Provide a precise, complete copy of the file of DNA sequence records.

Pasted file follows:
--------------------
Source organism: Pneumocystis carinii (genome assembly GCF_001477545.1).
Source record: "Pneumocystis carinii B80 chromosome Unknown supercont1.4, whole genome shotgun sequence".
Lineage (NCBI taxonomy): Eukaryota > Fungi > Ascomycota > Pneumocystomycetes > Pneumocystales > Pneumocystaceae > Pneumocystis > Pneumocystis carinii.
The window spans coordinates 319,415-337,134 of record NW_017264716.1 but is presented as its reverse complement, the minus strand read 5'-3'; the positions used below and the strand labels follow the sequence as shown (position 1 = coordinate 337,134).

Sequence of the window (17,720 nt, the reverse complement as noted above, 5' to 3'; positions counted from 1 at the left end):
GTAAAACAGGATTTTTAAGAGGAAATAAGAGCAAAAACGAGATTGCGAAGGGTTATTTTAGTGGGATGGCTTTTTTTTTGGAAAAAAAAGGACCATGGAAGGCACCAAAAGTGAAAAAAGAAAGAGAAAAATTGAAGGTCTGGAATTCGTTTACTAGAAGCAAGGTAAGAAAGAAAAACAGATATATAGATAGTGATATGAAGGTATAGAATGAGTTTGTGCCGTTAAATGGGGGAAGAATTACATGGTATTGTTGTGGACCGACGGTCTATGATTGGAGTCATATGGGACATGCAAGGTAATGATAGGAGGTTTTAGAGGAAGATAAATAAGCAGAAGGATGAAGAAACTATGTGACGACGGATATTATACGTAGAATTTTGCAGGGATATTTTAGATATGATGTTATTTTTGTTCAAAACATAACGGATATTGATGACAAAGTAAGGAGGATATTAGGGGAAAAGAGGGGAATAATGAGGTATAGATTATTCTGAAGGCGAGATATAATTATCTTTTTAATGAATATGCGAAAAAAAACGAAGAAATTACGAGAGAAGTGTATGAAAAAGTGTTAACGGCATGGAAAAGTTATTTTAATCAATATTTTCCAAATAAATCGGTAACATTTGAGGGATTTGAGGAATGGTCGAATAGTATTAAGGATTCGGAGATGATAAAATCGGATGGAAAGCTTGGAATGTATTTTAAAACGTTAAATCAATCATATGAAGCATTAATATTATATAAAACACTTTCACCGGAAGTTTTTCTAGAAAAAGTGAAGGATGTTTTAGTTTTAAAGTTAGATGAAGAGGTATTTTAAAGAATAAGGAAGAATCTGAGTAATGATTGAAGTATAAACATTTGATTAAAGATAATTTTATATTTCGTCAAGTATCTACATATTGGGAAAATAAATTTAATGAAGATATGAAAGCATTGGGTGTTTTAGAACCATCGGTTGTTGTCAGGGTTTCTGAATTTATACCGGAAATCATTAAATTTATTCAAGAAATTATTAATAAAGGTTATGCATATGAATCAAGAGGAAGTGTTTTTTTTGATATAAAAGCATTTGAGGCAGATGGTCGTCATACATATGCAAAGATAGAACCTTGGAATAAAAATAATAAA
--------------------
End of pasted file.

Source organism: Pneumocystis carinii (genome assembly GCF_001477545.1).
Source record: "Pneumocystis carinii B80 chromosome Unknown supercont1.4, whole genome shotgun sequence".
Lineage (NCBI taxonomy): Eukaryota > Fungi > Ascomycota > Pneumocystomycetes > Pneumocystales > Pneumocystaceae > Pneumocystis > Pneumocystis carinii.
The window spans coordinates 319,415-337,134 of record NW_017264716.1 but is presented as its reverse complement, the minus strand read 5'-3'; the positions used below and the strand labels follow the sequence as shown (position 1 = coordinate 337,134).

Sequence of the window (17,720 nt, the reverse complement as noted above, 5' to 3'; positions counted from 1 at the left end):
GTAAAACAGGATTTTTAAGAGGAAATAAGAGCAAAAACGAGATTGCGAAGGGTTATTTTAGTGGGATGGCTTTTTTTTTGGAAAAAAAAGGACCATGGAAGGCACCAAAAGTGAAAAAAGAAAGAGAAAAATTGAAGGTCTGGAATTCGTTTACTAGAAGCAAGGTAAGAAAGAAAAACAGATATATAGATAGTGATATGAAGGTATAGAATGAGTTTGTGCCGTTAAATGGGGGAAGAATTACATGGTATTGTTGTGGACCGACGGTCTATGATTGGAGTCATATGGGACATGCAAGGTAATGATAGGAGGTTTTAGAGGAAGATAAATAAGCAGAAGGATGAAGAAACTATGTGACGACGGATATTATACGTAGAATTTTGCAGGGATATTTTAGATATGATGTTATTTTTGTTCAAAACATAACGGATATTGATGACAAAGTAAGGAGGATATTAGGGGAAAAGAGGGGAATAATGAGGTATAGATTATTCTGAAGGCGAGATATAATTATCTTTTTAATGAATATGCGAAAAAAAACGAAGAAATTACGAGAGAAGTGTATGAAAAAGTGTTAACGGCATGGAAAAGTTATTTTAATCAATATTTTCCAAATAAATCGGTAACATTTGAGGGATTTGAGGAATGGTCGAATAGTATTAAGGATTCGGAGATGATAAAATCGGATGGAAAGCTTGGAATGTATTTTAAAACGTTAAATCAATCATATGAAGCATTAATATTATATAAAACACTTTCACCGGAAGTTTTTCTAGAAAAAGTGAAGGATGTTTTAGTTTTAAAGTTAGATGAAGAGGTATTTTAAAGAATAAGGAAGAATCTGAGTAATGATTGAAGTATAAACATTTGATTAAAGATAATTTTATATTTCGTCAAGTATCTACATATTGGGAAAATAAATTTAATGAAGATATGAAAGCATTGGGTGTTTTAGAACCATCGGTTGTTGTCAGGGTTTCTGAATTTATACCGGAAATCATTAAATTTATTCAAGAAATTATTAATAAAGGTTATGCATATGAATCAAGAGGAAGTGTTTTTTTTGATATAAAAGCATTTGAGGCAGATGGTCGTCATACATATGCAAAGATAGAACCTTGGAATAAAAATAATAAA